“From the vantage point of remembrance, memory is the essential mode for carrying forward the common sense of ordinary people filtered through immemorial tradition.”
Of all the hundreds of thousands of words contained in this 6-volume Cultural History of Memory, I found that single sentence best encapsulates the definition and importance of memory. It comes from the Introduction to Vol. 4, by the editor that volume, Patrick Hutton (Emeritus professor of history, Univ. of Vermont). His book is on the Eighteenth Century; in the interests of full disclosure, I am the editor of a book on that period in another 6-volume set Bloomsbury is publishing, Cultural History of the Universe.
Despite its great strengths, there are notable problems with the Memory set, which are beautifully bound and typeset by Bloomsbury in matching books of about 200 pages each. There are two ways to approach this series. First, a reader may just want to focus on one time period, which is made easy by the fact each of the six volumes is ostensibly dedicated to a certain timeframe: Antiquity, Middle Ages, Early Modern, Eighteenth Century, Nineteenth Century and The Long Twentieth Century (that is, from the late 1800s to the present).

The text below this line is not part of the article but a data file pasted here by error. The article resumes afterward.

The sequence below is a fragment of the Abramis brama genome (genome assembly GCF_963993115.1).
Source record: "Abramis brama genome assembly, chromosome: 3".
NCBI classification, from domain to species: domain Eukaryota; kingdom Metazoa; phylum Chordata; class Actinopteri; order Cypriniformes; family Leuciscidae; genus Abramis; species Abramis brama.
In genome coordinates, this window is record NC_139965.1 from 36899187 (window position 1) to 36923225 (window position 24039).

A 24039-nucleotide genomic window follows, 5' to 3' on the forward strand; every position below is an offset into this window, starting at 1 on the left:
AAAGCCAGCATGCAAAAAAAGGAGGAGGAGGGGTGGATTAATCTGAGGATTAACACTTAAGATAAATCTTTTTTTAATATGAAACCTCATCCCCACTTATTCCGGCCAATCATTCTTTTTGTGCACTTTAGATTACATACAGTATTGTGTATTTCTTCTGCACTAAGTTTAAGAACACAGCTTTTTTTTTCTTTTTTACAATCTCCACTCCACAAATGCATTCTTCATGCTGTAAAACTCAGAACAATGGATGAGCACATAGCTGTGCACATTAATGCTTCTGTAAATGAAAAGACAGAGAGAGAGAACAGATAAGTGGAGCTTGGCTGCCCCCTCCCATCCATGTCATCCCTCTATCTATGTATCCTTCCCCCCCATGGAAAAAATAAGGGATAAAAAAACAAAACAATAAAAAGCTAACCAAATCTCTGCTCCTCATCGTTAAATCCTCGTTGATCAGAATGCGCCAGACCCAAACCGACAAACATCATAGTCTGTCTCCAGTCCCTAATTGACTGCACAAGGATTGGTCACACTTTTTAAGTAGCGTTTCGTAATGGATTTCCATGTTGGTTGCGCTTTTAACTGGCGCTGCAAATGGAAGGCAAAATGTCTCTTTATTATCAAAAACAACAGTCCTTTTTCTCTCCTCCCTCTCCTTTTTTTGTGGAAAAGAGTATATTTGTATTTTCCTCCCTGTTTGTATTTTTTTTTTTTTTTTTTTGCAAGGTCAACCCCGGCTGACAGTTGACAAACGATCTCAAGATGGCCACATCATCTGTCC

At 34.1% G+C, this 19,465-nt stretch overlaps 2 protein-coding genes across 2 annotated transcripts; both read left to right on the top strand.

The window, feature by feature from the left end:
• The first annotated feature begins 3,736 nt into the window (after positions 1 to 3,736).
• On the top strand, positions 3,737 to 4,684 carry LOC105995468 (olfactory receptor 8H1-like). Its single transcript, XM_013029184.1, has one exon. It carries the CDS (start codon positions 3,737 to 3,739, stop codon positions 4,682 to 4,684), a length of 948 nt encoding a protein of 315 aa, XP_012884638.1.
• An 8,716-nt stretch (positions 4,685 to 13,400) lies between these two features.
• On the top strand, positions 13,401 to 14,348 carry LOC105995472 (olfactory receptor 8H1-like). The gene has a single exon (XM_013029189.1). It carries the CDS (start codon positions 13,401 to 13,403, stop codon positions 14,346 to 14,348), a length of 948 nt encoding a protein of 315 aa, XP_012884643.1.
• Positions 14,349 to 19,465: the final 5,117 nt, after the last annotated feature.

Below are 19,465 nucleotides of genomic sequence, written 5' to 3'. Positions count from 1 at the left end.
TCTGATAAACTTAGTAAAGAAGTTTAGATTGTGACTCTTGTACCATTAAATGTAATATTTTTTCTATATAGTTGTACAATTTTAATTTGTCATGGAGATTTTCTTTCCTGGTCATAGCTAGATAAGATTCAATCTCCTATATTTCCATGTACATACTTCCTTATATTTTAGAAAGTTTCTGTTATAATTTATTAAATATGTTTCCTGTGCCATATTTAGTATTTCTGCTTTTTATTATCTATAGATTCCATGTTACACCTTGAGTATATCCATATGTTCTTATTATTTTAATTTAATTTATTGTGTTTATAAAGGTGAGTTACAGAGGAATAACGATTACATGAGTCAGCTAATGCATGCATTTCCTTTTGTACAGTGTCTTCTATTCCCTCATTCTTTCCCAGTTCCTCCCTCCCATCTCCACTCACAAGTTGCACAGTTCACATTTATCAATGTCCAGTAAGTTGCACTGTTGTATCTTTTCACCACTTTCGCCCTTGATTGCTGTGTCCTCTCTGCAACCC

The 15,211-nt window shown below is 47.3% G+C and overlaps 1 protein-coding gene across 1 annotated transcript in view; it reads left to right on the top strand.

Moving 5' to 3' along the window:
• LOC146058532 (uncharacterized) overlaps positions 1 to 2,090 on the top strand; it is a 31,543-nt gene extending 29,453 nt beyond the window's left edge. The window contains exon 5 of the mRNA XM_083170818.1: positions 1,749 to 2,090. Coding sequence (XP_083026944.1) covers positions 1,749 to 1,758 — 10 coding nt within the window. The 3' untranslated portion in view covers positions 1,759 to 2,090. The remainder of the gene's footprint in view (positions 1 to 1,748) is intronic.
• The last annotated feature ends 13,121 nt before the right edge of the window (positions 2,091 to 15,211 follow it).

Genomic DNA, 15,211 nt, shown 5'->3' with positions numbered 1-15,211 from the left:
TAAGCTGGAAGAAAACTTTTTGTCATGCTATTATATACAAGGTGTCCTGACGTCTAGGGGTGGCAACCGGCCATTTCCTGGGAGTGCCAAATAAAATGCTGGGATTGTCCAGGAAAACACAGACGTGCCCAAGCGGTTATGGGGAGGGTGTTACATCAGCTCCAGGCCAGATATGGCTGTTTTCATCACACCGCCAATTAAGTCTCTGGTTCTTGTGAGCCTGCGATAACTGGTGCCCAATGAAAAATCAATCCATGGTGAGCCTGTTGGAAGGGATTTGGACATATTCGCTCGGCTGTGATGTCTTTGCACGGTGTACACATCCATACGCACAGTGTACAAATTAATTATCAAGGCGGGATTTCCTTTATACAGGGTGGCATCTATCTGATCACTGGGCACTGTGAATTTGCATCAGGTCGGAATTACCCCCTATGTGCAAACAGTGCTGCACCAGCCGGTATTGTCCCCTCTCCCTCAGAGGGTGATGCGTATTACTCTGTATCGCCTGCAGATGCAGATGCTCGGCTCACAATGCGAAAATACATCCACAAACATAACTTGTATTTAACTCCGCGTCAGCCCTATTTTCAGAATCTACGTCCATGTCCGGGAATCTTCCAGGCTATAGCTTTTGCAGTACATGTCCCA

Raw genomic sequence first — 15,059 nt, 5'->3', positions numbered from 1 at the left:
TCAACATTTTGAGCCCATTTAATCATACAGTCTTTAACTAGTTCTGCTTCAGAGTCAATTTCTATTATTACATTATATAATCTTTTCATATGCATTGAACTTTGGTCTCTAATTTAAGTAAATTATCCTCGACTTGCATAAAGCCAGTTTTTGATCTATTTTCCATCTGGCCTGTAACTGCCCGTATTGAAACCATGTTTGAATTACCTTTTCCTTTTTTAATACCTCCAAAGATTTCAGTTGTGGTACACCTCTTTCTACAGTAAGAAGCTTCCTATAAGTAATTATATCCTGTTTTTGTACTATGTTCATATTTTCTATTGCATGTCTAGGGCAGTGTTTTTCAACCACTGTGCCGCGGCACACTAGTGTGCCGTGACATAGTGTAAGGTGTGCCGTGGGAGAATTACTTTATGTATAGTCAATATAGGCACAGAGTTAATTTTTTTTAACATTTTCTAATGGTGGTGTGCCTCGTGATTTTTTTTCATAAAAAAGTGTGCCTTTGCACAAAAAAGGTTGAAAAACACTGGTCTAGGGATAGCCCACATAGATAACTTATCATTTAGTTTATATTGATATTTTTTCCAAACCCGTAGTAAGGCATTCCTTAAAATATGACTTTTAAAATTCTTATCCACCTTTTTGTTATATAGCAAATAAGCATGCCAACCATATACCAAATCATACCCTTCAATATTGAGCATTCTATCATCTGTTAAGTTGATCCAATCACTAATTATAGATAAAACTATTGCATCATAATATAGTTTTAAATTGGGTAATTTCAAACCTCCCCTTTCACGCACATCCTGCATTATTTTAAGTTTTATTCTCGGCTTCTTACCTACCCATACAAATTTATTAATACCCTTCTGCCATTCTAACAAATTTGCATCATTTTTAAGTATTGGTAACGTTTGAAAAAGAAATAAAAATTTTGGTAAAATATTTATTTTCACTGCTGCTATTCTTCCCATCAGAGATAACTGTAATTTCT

Each book is structured into the same eight chapter headings: Power and Politics; Time and Space; Media and Technology; Knowledge: Science and Education; Ideas: Philosophy, Religion, and History; High Culture and Popular Culture; The Social: Rituals, Faith, Practices, and the Everyday; Remembering and Forgetting. This leads to the second way to read the material: follow a thread from antiquity to the present.